In Hudgins v. Travelers Home & Marine Ins. Co., plaintiff’s home was destroyed in a fire. An investigation of the cause of the fire took place, and plaintiff’s son was arrested and charged with arson. The insurer continued its investigation, but failed to make a decision as to coverage until nearly 10 months after the fire when the charges against plaintiff’s son were dropped and he submitted to an examination under oath. Following the deposition, the insurer accepted coverage and issued payment, but aggregated the total value of all items included in plaintiff’s personal property claim and depreciated the value. The insurer also ended additional living expense payments under suspicious circumstances. Multiple lawsuits were filed as a result of the claims settlement process, with the instant breach of contract and statutory bad faith action being filed in state court and removed to federal court by the insurer. The insurer then moved for summary judgment on the bad faith claims.
First, the court found that a bad faith claim can be pursued despite the insurer’s acceptance of coverage. A statutory bad faith claim extends to an insurer’s actions such as unfair investigation techniques or delayed payment of claims. Thus, plaintiff’s allegations that the insurer unreasonably delayed its investigation and coverage decision, as well as her challenge of the depreciation reduction on her personal property claim and the insurer’s refusal to reinstate her ALE payments, could all support a bad faith claim.
The court then turned to each allegation of bad faith to consider the insurer’s argument plaintiff lacked evidentiary support for her claims. First, the court considered whether the insurer’s delay in investigation was in bad faith. The only piece of evidence needed to make the coverage determination was plaintiff’s son’s sworn statement, and the insurer failed to take the deposition for nine months. The court found whether this presented an unreasonable delay in investigation was a question of fact for the jury and denied summary judgment.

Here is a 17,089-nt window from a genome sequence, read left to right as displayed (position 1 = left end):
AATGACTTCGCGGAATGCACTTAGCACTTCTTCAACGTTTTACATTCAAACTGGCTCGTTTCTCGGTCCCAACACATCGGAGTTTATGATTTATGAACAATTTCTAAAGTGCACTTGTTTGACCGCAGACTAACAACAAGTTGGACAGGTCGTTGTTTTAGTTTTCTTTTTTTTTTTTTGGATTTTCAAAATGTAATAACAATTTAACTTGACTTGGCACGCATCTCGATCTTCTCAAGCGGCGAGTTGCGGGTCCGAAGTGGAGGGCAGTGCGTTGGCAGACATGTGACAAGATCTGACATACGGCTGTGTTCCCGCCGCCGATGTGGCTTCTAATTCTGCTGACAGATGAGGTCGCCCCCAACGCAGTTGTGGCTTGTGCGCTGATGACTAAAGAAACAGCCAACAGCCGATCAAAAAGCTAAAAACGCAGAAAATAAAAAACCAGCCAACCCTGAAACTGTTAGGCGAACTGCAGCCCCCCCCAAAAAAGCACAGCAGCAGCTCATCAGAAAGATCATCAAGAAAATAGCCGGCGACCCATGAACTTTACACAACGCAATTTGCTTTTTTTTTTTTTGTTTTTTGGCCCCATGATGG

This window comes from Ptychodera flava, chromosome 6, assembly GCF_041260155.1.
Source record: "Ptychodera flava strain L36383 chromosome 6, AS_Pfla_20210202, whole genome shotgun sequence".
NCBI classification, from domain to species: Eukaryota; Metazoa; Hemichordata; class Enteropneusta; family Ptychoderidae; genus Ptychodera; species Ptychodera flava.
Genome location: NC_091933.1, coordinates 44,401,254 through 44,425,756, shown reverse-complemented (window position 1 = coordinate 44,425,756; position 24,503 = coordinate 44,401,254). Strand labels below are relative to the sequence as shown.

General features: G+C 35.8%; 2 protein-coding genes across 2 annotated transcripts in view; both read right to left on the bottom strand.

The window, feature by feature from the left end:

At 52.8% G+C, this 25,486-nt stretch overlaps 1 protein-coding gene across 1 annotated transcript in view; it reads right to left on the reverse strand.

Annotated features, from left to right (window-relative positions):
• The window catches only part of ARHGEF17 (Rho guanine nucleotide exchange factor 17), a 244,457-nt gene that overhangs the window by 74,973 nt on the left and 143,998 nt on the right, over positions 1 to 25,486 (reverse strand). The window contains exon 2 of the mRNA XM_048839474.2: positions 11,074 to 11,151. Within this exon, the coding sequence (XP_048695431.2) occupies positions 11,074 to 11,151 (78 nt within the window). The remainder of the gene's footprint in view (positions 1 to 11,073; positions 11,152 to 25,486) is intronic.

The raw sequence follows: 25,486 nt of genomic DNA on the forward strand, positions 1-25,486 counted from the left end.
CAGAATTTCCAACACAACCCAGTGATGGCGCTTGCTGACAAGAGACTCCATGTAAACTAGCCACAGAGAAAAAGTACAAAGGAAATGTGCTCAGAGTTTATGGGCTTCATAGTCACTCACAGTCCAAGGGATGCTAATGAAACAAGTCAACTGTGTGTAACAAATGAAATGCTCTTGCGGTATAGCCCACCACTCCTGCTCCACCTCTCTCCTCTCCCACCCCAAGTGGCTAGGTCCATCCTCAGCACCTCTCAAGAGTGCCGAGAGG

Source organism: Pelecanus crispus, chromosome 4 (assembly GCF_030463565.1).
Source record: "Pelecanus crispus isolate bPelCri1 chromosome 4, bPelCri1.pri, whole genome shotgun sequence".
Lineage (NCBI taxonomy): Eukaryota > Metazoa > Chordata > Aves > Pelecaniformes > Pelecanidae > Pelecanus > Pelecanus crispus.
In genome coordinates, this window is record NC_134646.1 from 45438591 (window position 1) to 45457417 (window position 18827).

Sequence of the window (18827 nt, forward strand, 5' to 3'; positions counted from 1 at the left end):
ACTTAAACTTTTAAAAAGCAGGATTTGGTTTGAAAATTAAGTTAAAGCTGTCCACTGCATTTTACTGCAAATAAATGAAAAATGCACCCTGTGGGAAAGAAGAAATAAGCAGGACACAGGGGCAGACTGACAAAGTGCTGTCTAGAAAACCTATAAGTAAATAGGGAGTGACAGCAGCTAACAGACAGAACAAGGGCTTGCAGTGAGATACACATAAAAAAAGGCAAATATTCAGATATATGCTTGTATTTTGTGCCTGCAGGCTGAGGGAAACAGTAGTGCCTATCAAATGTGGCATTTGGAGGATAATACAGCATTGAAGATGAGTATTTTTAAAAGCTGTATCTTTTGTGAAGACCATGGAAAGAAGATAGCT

Next, the court considered whether the insurer’s interpretation of the policy was unreasonable as to establish bad faith. Plaintiff alleged the insurer acted in bad faith when it asserted an “appraisal defense” in an underlying action. Although the defense was procedurally rendered moot and never reasserted, the court found if reliance on the defense, even temporarily, was a frivolous interpretation of the policy, such an action could constitute bad faith. Therefore, summary judgment was denied on that count.
Conversely, the court found no reasonable jury could find the insurer’s interpretation of the policy allowing it aggregate and depreciate the value of plaintiff’s personal property was unreasonable, and granted summary judgment.
The court found a material question of fact as to whether the insurer’s decision to stop making ALE payments was in bad faith. Plaintiff presented evidence suggesting the insurer stopped paying ALE because plaintiff sought sanctions in response to a motion filed by the insurer in an underlying litigation, as well as evidence its refusal to reinstate the payments broke with its usual practice. Therefore, summary judgment was denied.
Finally, plaintiff’s attempt to include an ‘abuse of process’ claim as a part of her allegations of bad faith failed due to plaintiff’s failure to produce enough evidence to enable a jury to find the insurer did not have a reasonable basis for its actions in the underlying action.
Date of Decision: July 31, 2013
Hudgins v. Travelers Home & Marine Ins. Co., Civil Action No. 11-882, 2013 U.S. Dist. LEXIS 107775 (E.D. Pa. July 31, 2013) (Yohn, J.)